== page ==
In the Sport of Catfishing, we have found the need for many different styles of weights and sizes. Rather if you are fishing in lakes, streams or rivers will govern the types of weights
used. The angler has to take into account the type of bottom rather it be rock, gravel, sand, mud or a combination of all. Will the fish be in holes, rocky structures or perhaps a log jam is
something else to consider.
Most retail outlets will carry the generic types of weights that they expect us to adapt to all of our various fishing conditions. Mainly egg sinkers and a few no rolls with out any size to
them. There are solutions for us to make our own that will save money in the long run.
The bass caster mold by Do-it is one of the most versatile molds for making several types of weights. This particular mold shown is the 3, 4 and 5 ounce. To make the inserts, I took a
paperclip, cut it in half and wrapped it around a 16 penny finish nail. Some of these I added a swivel for line twist.
Picture BCS1s shows the mold laid open with the various components used. The 5 ounce has the half paperclip on the swivel with another paperclip that is doubled over that will come out the
bottom of the weight. The 4 ounce is just a clip on the weight for a 3 way rig. On the 3 ounce is a 3/32 brass pin that will make a slip sinker for the various sizes.
Picture BCS4s shows how you will have to secure the pins in place with a small piece of masking tape across it as the molds will have to be flipped up side down in order to pour the lead in.
I had to modify the pour spouts with a file so that the lead will pour in much faster creating a better pour of the lead at lower temperatures.
These are the 3 various weights that you can pour for the drop sinker or 3 way rig. The first one has the swivel on it so that it will roll with the current. The center is just a basic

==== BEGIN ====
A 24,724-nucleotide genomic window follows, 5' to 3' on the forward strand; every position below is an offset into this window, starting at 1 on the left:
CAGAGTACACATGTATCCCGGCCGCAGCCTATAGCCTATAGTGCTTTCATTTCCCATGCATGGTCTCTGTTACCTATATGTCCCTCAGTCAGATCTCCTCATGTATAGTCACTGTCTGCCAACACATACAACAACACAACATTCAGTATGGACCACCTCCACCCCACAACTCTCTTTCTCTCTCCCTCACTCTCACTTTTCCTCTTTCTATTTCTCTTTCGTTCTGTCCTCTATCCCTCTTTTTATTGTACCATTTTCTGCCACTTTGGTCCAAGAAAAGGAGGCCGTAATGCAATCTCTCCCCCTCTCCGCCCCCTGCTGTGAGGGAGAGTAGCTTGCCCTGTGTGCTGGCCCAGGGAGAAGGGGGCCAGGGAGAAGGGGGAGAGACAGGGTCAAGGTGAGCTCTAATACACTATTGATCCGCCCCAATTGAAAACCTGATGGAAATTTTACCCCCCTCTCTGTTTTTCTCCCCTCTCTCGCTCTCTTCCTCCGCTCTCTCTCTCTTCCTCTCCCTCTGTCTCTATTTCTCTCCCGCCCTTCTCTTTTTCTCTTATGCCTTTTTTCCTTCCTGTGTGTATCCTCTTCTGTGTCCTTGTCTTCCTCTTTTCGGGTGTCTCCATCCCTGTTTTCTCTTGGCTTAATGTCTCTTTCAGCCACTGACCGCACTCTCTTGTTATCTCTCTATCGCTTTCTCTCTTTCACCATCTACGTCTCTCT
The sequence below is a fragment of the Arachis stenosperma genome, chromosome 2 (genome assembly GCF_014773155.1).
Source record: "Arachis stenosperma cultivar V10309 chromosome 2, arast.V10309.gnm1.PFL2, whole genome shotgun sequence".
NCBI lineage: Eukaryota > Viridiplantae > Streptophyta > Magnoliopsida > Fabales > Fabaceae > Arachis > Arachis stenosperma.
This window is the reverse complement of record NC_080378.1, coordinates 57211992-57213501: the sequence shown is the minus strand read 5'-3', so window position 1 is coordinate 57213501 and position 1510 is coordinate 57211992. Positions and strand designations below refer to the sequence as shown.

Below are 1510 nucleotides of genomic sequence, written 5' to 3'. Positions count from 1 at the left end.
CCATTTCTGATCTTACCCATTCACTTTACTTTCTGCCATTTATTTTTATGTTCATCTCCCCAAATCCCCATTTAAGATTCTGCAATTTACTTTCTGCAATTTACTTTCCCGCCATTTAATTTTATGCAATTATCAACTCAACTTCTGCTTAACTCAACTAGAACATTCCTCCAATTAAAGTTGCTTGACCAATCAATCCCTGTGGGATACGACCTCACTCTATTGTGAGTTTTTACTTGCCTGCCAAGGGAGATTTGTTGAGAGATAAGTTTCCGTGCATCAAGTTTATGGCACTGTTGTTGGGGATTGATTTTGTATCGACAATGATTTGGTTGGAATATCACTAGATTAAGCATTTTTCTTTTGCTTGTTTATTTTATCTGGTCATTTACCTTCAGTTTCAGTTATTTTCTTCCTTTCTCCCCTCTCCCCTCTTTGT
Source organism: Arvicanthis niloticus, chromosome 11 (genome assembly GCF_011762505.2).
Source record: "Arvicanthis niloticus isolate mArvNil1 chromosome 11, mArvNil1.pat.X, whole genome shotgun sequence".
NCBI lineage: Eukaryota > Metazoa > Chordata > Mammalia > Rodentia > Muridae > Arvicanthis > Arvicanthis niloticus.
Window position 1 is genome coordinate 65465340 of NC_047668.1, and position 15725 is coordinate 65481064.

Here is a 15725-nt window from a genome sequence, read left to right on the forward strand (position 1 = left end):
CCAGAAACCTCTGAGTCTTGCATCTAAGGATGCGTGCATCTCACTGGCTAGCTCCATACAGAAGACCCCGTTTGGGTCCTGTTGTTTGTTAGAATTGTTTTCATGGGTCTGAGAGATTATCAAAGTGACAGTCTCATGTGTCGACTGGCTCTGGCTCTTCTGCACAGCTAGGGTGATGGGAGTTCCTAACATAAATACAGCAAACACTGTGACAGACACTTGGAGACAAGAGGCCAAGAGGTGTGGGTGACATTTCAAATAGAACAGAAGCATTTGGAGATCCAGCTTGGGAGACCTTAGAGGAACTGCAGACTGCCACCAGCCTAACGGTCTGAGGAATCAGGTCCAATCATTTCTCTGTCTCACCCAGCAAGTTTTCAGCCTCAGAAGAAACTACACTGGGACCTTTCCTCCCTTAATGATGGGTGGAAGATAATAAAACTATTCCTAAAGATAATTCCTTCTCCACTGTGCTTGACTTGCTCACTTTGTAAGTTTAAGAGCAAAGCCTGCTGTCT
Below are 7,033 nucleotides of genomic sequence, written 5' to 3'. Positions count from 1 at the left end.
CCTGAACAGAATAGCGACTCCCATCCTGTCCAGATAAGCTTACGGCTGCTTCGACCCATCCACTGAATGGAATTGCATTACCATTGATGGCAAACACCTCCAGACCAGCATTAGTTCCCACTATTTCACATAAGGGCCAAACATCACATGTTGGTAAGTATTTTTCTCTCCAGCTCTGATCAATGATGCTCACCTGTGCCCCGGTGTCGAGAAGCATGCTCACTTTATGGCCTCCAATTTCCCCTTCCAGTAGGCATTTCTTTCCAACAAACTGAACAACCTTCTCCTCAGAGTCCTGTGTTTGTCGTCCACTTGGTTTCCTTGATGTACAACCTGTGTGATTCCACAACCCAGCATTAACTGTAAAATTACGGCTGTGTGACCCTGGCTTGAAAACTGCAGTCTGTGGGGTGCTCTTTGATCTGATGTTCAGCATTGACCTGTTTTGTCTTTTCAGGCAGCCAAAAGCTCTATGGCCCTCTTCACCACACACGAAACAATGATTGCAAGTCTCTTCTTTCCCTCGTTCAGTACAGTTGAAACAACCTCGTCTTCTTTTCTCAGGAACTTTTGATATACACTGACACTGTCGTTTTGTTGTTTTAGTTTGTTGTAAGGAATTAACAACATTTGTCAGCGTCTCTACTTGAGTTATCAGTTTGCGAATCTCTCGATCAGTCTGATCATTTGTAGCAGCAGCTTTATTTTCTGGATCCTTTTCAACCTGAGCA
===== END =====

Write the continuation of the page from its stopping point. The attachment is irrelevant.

generic bass caster weight. The far right one you will spread out the paperclip so it will hang up and come off without much pressure.
The far left is designed to be much like a spoon sinker. Simply smash this one with a hammer to the desired thickness. The middle weight is the slip sinker no roll. Leave the pin in the
weight after casting, remove the slag from the end and hammer it down. Make sure you twist the pin after you hit it two or three times so it will come out much easier. The right weight is a
simple slip sinker that you can pull the pins while the lead is still in the molds.
Be very careful and wear gloves and eye protection. Pouring lead is very dangerous and make sure you have a good fan going to exhaust the fumes from the lead. I like to secure the mold
together with a C Clamp so that it will not open while I am pouring. These bass caster molds do come in weights up to 20 ounces as this will give you several options of the type of weights
that you can pour out of each one to get started making your own weights.
Check with your local bait shops and tackle stores and ask them about the Do-It molds. They make a variety sizes and many types of weight molds that run around 30 dollars give or take a few.
Good Luck, Be safe and save yourself a few dollars in tackle over the long run.